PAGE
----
Karina A. Monroy



Definitions of femininity within Mexicano/Chicano culture drives my work. I explore and question these definitions in relation to my own identity as a Mexican-American woman. I examine the women in my own family and investigate how their own identities have been shaped by these expectations of “womanhood”. Like most first generation immigrants, I have found that I must navigate between two cultural worlds, choosing what to discard and what to embrace from each.

Visual art has become the method through which I negotiate these decisions, crafting my own identity as a Mexican-American woman. My practice involves identifying ordinary objects that are associated with femininity and motherhood: spoons, recipe books, and staple foods in Mexican culture, such as nopales and maize. I reproduce these objects by hand, and in doing so, draw aesthetic attention to otherwise overlooked aspects of Latina/Chicana visual culture.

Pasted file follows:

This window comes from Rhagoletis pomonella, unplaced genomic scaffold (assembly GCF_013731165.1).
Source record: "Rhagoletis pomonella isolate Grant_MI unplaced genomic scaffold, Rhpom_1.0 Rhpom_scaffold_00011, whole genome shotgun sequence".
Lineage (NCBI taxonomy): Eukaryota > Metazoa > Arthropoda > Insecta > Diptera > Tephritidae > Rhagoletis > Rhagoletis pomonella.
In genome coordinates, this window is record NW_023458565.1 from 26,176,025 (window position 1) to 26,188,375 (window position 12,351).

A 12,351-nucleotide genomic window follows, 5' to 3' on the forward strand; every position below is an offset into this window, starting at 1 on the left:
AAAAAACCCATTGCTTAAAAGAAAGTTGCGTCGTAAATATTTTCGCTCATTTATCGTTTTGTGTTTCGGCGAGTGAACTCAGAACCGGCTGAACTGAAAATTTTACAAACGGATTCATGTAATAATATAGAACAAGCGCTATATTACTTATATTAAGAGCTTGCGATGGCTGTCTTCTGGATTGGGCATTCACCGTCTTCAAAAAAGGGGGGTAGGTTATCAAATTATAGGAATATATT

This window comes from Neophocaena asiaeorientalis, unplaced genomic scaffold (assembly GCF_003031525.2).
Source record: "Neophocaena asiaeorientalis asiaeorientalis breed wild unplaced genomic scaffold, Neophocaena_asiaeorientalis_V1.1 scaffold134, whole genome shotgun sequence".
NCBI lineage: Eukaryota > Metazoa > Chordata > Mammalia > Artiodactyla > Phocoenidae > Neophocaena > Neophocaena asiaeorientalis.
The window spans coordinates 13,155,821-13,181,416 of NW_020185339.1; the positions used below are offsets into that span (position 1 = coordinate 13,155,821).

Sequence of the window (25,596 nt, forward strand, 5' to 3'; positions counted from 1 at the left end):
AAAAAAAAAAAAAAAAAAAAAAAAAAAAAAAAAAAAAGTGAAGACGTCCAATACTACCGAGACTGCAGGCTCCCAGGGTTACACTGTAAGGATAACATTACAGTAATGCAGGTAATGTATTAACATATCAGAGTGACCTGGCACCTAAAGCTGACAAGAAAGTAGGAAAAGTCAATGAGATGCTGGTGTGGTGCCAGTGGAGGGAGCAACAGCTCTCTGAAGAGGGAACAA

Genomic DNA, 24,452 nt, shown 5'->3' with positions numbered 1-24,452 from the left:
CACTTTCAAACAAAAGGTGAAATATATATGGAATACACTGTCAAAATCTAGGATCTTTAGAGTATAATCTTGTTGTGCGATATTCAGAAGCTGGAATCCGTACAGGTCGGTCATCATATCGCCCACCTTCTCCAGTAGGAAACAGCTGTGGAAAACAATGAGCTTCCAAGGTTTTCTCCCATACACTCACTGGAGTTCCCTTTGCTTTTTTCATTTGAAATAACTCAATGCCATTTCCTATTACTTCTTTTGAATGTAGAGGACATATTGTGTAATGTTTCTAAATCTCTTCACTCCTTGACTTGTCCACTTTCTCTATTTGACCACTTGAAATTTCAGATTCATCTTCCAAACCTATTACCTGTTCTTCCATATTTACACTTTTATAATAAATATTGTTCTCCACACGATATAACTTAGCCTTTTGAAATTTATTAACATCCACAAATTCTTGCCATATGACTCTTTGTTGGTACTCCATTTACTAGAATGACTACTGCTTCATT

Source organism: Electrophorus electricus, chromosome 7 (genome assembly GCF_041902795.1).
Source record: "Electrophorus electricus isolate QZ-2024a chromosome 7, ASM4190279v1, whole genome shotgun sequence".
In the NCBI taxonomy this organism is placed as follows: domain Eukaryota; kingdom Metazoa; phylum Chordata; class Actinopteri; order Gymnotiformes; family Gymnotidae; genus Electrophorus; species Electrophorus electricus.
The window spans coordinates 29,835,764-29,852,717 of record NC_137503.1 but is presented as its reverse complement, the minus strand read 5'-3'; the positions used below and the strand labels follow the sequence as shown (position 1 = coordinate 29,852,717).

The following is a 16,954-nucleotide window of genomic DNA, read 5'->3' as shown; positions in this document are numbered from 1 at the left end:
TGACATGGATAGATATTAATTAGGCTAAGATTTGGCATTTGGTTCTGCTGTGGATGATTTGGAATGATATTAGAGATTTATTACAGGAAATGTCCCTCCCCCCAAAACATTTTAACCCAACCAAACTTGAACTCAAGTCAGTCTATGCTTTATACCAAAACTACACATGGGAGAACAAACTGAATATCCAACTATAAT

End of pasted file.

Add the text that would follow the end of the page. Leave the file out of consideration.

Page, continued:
Needlework has a dominant presence in my work, as it is often associated with womanhood and domesticity. The process of working in such forms triggers a feeling of humbleness, as each imperfect stitch is executed by hand. Patience and attention to detail are vital ingredients in the production of such work. Bringing attention to these everyday “domestic” objects makes the viewer question their significance. Suddenly a spoon is no longer just a spoon, it is important now, it has a presence. The spoon has power, and by extension, so does the woman.